May WTI Contracts Settle In The Negative And What It Means For Oil Prices Going Forward – Seeking Alpha,

May WTI Contracts Settle In The Negative And What It Means For Oil Prices Going Forward – Seeking Alpha,

Welcome to the negative edition of Oil Markets Daily!

For those of you that don’t want to read this article, the punchline is this:

  1. May WTI settling in the negative means nothing to the rest of the oil market. This is related to contract expiration and the lack of available storage for delivery.
  2. What this does imply though is that June contracts will also be weak, which is what USO is long 474% in.
  3. And the incoming US oil production shut-ins will be close to 4-5 million b /d.

June contracts are trading down ~ % today and as we wrote on Friday in a report titled, “ If You’re Betting On Higher Oil Prices, USO Is Not The Right Vehicle ,” (USO holders need to beware of the potential of June contracts trading much lower as Cushing storage gets full.

What a lot of people don’t realize is that WTI is a landlocked crude that settles monthly in Cushing , the largest oil storage facility in the US. If Cushing is full, the mechanism for WTI to settle is severely disrupted, which can create these crazy settlements in futures (like what we are seeing in May). If there’s no storage, there is really no mechanism to settle, and hence why it doesn’t really matter what May trades to.


But now that you understand this, Cushing storage is likely to be filled by mid-May at the current pace of build. We do expect even bigger shut-ins to take place by early May across US shale basins, but there’s going to be a lag between shut-in and storage build. We are already seeing Cushing builds decelerate from ~ 7 million barrels 2-weeks ago to just ~ 5 million barrels. But even as shut-ins take place, Cushing will likely get to operational capacity by end of May, which means pipelines sending crude to Cushing will start to reject volumes outright.

) This mechanism will force a widespread shut-in that we think would equate to ~ 6 million b / d of production being lost from Canada to the US.

On a separate note, We published a report on Friday noting that natural gas will be the biggest beneficiary from all of this.

What does this mean for oil prices going forward?

You have to start looking at the oil market from two viewpoints.

  • There are the front-month contracts – May, June, and possibly July.
  • And then there are the back-month contracts or eg the STRIP.
  • Energy equities are going to trade on the STRIP and ignore the front months. And for the purpose of investing in general, investors should just ignore the front-month almost entirely.

    When demand drops, exports drop, and so if US refineries aren’t buying, crude oil has to be stored. This means that once regions like Cushing get full, producers have to shut-in production resulting in supply loss that matches the demand loss.

    So long as demand remains weaker, the front-months won Don’t do well, because there are no buyers. And if there are no buyers, prices can do crazy things. Now, what this will translate to is big supply losses, and when this happens, the market will have to start pricing in a recovery.

    This means that August contracts and onward are likely to increase in value making the contango spreads larger and larger. The front months will stay depressed while the back-end rallies. For anyone holding USO, this is a bad scenario, because prices are going up, but they aren’t getting the benefits of it.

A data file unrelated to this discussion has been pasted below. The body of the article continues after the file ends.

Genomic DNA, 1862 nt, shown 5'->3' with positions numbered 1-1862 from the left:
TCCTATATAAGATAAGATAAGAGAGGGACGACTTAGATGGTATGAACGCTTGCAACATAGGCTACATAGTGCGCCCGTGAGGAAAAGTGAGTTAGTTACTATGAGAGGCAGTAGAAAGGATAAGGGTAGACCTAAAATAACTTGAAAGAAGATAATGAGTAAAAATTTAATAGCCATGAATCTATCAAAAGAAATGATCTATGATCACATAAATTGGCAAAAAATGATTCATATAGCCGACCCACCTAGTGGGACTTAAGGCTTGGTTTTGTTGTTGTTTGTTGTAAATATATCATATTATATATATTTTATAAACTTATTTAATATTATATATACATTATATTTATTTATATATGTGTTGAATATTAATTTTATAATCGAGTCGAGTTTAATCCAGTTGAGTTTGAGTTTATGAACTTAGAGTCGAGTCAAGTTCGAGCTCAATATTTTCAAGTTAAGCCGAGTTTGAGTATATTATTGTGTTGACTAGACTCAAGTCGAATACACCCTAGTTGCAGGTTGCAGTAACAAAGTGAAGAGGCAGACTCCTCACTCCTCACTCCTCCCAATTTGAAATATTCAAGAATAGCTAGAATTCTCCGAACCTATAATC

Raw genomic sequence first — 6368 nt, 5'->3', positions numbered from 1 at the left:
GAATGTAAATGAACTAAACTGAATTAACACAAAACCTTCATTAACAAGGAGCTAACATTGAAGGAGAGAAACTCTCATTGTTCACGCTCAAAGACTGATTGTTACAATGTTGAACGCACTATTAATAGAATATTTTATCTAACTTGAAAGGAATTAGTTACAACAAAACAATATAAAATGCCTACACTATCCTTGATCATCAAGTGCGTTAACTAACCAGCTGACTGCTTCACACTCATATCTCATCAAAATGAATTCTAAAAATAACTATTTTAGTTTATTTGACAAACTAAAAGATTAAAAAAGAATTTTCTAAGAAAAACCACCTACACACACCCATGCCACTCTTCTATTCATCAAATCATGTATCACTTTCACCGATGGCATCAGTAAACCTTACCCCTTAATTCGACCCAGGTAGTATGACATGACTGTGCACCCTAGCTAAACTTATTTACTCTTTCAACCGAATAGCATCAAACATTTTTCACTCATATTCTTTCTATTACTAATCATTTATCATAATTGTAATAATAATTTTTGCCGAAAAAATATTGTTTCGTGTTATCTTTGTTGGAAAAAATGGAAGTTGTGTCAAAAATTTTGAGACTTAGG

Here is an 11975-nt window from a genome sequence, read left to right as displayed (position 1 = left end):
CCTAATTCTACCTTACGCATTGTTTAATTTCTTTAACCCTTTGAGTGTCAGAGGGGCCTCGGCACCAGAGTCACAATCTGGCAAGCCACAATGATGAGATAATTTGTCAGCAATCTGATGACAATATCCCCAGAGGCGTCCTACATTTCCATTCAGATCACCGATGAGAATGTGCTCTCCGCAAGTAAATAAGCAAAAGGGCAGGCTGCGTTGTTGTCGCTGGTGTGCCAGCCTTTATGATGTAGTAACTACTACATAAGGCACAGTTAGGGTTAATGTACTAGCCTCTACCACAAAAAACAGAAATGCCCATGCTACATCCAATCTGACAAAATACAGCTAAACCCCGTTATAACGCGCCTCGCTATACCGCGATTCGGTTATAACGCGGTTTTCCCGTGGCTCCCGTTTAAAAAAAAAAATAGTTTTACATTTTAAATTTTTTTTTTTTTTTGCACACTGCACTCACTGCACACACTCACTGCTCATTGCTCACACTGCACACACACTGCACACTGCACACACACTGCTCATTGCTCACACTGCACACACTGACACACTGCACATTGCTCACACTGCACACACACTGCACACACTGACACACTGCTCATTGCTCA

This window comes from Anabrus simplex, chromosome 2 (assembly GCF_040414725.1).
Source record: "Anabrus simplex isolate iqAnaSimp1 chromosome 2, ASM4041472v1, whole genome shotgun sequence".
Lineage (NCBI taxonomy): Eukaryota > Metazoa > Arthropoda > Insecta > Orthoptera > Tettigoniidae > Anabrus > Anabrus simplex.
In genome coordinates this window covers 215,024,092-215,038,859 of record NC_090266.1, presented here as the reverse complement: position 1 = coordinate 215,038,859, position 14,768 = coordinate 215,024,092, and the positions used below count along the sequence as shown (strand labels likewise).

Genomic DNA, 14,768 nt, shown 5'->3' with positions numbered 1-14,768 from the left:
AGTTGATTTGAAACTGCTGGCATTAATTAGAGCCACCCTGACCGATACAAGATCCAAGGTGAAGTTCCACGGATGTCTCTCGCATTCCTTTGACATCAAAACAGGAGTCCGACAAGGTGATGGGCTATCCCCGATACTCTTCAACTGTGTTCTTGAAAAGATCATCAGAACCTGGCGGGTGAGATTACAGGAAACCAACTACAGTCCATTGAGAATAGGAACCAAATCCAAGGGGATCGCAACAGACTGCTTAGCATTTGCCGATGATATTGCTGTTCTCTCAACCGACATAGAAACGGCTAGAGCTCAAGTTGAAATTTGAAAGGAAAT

And because the current demand drop is transitory (statewide shutdowns), as supplies decrease to match demand, the eventual rebound in demand would push prices significantly higher, while supply response is lagged.

    This then translates into much higher oil prices for longer depending on the severity of the outages and the duration. Regardless of how much “permanent” supplies are lost in this chaos, the lack of completing new wells coupled with natural decline means that US oil production is going to drop below ~ 15 mb / d by the end of the year from the current ~ 20. 7 mb / d as of January.

    We estimate US oil production to be closer to ~ 12. 5 mb / d making the total drop ~ 2.2 mb / d excluding shut-ins. Now we are heading into 4338311 with structurally lower supplies from the US, while the rest of the world will also likely see much lower supplies.

    If demand recovers, then prices will have to move up to the point of incentivizing supplies again . But the problem is that the oil bear market started 5-years ago, and global conventional projects were expected to fall off a cliff in 4338311.

    Now we run into a double whammy scenario of lower production from the US insufficient global conventional projects.

    So what does this mean for oil prices? It means it will go up to the point of demand destruction.

    To put everything in layman terms: Oil prices won’t do well in the short term because demand loss is real and supplies have to be forced lower via lower prices. But by , oil prices are going to shoot much higher to the point of creating demand destruction.

    We are now entering one of the craziest periods in the energy sector. Valuations have gotten so out of hand that we believe this is the final washout. We are now offering a 2-week free trial and if you wish to read our WCTWs this week, please see here .

    (Disclosure: (I am / we are short USO.) I wrote this article myself, and it expresses my own opinions. I am not receiving compensation for it (other than from Seeking Alpha). I have no business relationship with any company whose stock is mentioned in this article.
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